Global fintech and funding innovation ecosystem

Stop Calling Them ‘Dumb Money’: Retail Investors Are Revolutionizing the Stock Market

CATO Institute | Jennifer J. Schulp | Jan 4, 2020

Retail investors - Stop Calling Them 'Dumb Money':  Retail Investors Are Revolutionizing the Stock MarketAre you “dumb money?” I am. You probably are too. Wall Street institutions — so‐​called “smart money” — usually throw around the phrase to describe investment activity they don’t like. And by “dumb money,” they usually mean individual, or “retail,” investors.

Retail investors are big news these days. Retail trading has surged, buoyed by apps, zero‐​commission trading accounts, and, some argue, limited entertainment options during the COVID pandemic. Wall Street has been griping about how “dumb money” upsets the market’s balance, bringing volatility and overinflated prices. And others are voicing concerns that retail investors cannot understand investment risks and will hurt themselves. Both have led to calls, heard by the SEC, for more regulation of retail investor market access.

But placing obstacles to market access for retail investors is a mistake. Retail investors are important participants in our markets, and lowered barriers to their participation should be celebrated. No matter who calls them “dumb money,” retail investors deserve the freedom to make their own trading and investment decisions.

“Dumb money” isn’t so dumb after all

First, let’s put the term “dumb money” to rest. It’s insulting and invites criticism about retail participation in the markets. It also implies a homogeneity to retail investing behavior that does not exist.

Retail investors should be recognized as important market participants. Like their institutional counterparts, retail investors provide market liquidity and can learn how to invest in real estate, too. The fact that retail investors behave differently from institutional ones, and sometimes behave differently from each other — far from being a bad thing —can be valuable in times of market stress. Having diverse strategies represented in the market can cabin wild market movements by decreasing herd behavior and allowing better matching of buyers and sellers.

See:  5 Drivers Behind the Sustainable Investing Shift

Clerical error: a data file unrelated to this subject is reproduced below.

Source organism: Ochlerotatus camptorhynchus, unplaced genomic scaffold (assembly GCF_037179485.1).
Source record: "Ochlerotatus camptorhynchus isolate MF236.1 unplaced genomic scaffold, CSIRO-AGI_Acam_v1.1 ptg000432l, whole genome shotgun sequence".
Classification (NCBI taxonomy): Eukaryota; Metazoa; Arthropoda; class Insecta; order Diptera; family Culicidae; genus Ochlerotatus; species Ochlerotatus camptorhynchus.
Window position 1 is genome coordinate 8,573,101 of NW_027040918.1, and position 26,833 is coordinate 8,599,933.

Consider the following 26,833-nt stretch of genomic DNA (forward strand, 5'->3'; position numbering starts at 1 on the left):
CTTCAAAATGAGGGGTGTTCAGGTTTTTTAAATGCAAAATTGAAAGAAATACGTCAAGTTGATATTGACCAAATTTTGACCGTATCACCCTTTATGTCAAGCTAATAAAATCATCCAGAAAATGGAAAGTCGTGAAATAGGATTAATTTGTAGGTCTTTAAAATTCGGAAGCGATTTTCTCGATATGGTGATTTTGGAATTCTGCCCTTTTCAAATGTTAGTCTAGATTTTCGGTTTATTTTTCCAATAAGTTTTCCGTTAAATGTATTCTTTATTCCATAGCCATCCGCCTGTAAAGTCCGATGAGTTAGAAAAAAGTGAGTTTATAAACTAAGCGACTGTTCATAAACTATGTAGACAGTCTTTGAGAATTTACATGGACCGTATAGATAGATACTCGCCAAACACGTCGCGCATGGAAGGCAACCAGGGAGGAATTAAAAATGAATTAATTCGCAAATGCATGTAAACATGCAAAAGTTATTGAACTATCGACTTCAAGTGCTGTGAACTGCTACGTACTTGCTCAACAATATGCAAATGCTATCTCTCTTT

Wall Street institutions complain that retail investors cause irrational market swings, but this claim doesn’t hold up. Although approximately 38% of total U.S. equities are held by households, retail stock trading rarely moves the market. Most retail trades are too small, and individual decision‐​making results in diverse trading strategies.

Of course, there are exceptions. Those exceptions — like recent retail investment in Hertz and Kodak — tend to make headlines because they are unusual. On the whole, Wall Street should question its views, not amp up its criticism.

For instance, retail investing was much wiser in 2020. Non‐​institutional investors nailed the market bottom according to Societe Generale and generated better performance than a lot of hedge funds according to Goldman Sachs.

Retail investing is growing, but not overwhelming 

Approximately 20% of market trading volume is now attributable to retail orders. This trading volume is a substantial increase over 2019, but retail’s growing market presence is not new. From discount brokers in the 1970s to online trading in the 1990s, retail investors have flowed into the market whenever barriers to their access have decreased.


The adoption of zero‐​commission trading accounts by mainstream brokerages in late 2019 — following Robinhood’s commission‐​free trading model — is widely viewed as sparking the retail investor boom, but other changes have also contributed. Tweaks to trading platforms such as fractional share trading, lowered account minimums, and app‐​based trading interfaces have all opened up retail trading.

These changes should be applauded for making it easier to invest with smaller amounts of capital. Although approximately 53% of households held stock in 2019, according to the Federal Reserve’s Survey of Consumer Finances, stock ownership is strongly correlated with household income, education, age, and race.

Continue to the full article --> here


NCFA Jan 2018 resize - Stop Calling Them 'Dumb Money':  Retail Investors Are Revolutionizing the Stock MarketThe National Crowdfunding & Fintech Association (NCFA Canada) is a financial innovation ecosystem that provides education, market intelligence, industry stewardship, networking and funding opportunities and services to thousands of community members and works closely with industry, government, partners and affiliates to create a vibrant and innovative fintech and funding industry in Canada. Decentralized and distributed, NCFA is engaged with global stakeholders and helps incubate projects and investment in fintech, alternative finance, crowdfunding, peer-to-peer finance, payments, digital assets and tokens, blockchain, cryptocurrency, regtech, and insurtech sectors. Join Canada's Fintech & Funding Community today FREE! Or become a contributing member and get perks. For more information, please visit:

Latest news - Stop Calling Them 'Dumb Money':  Retail Investors Are Revolutionizing the Stock MarketFF Logo 400 v3 - Stop Calling Them 'Dumb Money':  Retail Investors Are Revolutionizing the Stock Marketcommunity social impact - Stop Calling Them 'Dumb Money':  Retail Investors Are Revolutionizing the Stock Market

Support NCFA by Following us on Twitter!

NCFA Sign up for our newsletter - Stop Calling Them 'Dumb Money':  Retail Investors Are Revolutionizing the Stock Market


Leave a Reply

Your email address will not be published. Required fields are marked *

5 − 3 =